Who could ever ignore a sports figure that shaped the term "boxing" into a whole new level? A three-time world heavyweight champion, the recipient of numerous humanitarian citations, a moslem believer and the ever animated persona, Muhammad Ali, aka Cassius Clay is now 65 years old, can barely move or talk and suffering from a chronic and degenerative Parkinson's Disease.

All About Ali and Parkinson's Disease

Just seven years after his historic fight nicknamed Thrilla in Manila in 1975, Muhammad Ali was diagnosed of Parkinson's Disease by his neurologist. Its a disease that attacks neurotransmitters of the central nervous system that is responsible for movement, balance and coordination of body movements. Once diagnosed with Parkinson's Disease, patients like Muhammad Ali will have it for life. There is no cure for the disease because once a neuron is damaged, it can never regenerate like the human skin for instance. It progresses from slow body movements or bradykinesia, slurred speech and uncontrollable tremors. Furthermore, Parkinson's Disease also manifests mood alteration symptoms such as anxiety or depression. A patient's caregiver would have to deal with these problems patiently and rigorously to help increase the patient's self-esteem which technically speaking, is the most important thing to remember. Lonnie Ali, Muhammad Ali's wife has just started a campaign in educating caregivers of patients with Parkinson's Disease. You can find more about it in the campaign website FightForMore.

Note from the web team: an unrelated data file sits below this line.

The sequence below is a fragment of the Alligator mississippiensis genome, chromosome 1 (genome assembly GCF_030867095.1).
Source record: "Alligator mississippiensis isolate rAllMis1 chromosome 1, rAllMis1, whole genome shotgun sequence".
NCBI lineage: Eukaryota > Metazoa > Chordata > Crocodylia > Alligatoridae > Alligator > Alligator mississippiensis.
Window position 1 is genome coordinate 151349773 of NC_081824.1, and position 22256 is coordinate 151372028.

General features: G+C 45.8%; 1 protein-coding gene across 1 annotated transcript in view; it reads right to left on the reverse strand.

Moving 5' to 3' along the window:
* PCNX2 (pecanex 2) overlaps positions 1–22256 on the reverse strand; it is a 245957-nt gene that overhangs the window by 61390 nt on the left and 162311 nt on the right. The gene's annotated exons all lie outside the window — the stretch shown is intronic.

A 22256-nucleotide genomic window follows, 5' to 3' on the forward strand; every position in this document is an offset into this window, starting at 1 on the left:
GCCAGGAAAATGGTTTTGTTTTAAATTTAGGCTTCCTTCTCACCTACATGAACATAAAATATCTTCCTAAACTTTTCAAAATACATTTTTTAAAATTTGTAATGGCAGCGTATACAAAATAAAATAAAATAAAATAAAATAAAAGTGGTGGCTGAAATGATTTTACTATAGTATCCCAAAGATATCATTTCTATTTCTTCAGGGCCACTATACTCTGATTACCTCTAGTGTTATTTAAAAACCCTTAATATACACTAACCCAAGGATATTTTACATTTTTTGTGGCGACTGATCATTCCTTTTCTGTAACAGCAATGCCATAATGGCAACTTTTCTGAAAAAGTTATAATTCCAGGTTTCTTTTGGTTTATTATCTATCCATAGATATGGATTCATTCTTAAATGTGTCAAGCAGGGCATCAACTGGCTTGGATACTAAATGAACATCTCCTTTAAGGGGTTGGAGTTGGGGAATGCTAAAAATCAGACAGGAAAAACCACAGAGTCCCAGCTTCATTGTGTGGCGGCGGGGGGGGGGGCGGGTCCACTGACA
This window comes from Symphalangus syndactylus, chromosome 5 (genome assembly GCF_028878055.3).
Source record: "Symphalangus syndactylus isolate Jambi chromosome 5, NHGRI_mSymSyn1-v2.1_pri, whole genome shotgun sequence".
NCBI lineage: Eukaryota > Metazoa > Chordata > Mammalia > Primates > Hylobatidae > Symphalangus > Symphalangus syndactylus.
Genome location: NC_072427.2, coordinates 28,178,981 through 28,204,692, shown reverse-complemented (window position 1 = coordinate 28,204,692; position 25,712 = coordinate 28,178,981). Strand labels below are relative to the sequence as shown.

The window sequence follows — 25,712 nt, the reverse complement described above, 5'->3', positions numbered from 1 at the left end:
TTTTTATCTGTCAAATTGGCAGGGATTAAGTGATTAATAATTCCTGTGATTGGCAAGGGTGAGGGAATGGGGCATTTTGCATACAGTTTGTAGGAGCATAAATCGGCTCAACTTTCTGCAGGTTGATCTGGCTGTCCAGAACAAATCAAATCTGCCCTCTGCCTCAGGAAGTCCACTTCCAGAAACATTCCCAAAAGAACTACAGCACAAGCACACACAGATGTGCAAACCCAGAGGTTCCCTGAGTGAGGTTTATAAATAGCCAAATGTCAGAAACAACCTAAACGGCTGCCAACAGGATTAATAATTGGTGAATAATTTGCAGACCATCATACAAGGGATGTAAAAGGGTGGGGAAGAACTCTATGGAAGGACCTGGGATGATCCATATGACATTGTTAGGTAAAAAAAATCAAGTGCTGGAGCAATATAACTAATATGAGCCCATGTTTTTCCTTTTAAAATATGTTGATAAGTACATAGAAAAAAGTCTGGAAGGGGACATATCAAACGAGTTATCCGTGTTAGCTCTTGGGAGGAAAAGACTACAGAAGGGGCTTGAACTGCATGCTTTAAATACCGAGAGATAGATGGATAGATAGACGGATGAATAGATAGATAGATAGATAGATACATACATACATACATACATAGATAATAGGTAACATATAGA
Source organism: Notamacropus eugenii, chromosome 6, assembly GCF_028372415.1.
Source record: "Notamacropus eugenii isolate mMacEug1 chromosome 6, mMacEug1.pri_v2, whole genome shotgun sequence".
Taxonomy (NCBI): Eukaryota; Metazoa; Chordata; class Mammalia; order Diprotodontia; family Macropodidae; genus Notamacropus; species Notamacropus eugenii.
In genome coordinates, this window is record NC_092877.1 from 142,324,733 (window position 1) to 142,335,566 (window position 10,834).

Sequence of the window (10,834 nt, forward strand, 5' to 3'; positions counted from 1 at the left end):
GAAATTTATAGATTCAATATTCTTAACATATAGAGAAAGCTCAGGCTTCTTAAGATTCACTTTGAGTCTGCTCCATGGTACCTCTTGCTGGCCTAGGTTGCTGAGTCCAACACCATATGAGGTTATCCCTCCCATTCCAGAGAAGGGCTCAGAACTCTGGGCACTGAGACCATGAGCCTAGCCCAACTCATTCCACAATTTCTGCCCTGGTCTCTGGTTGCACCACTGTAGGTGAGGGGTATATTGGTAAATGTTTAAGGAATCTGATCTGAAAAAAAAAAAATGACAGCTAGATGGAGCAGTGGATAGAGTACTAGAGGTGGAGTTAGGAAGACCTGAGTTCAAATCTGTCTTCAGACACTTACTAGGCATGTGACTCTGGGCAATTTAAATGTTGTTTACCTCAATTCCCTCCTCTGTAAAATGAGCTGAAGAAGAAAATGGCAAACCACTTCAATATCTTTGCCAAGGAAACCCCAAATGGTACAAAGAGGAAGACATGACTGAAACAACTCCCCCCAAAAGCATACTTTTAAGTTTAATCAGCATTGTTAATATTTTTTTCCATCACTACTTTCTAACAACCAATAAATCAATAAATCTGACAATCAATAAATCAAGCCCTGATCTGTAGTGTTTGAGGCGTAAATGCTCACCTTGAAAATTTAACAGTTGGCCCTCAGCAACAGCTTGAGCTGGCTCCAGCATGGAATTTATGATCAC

Where is Muhammad Ali now?

He is now under the direct care of his fourth wife, lonnie, and he says that each day is a challenge that is making him ever determined to win it. Talk about determination, he is none other than the epitome of every sense of the word. As recently as January this year, they moved to Jefferson county where they purchased a home for a little more than a million dollars. He is now devoting his time for humanitarian efforts and propagating islam faith.

Photos taken from reuters.


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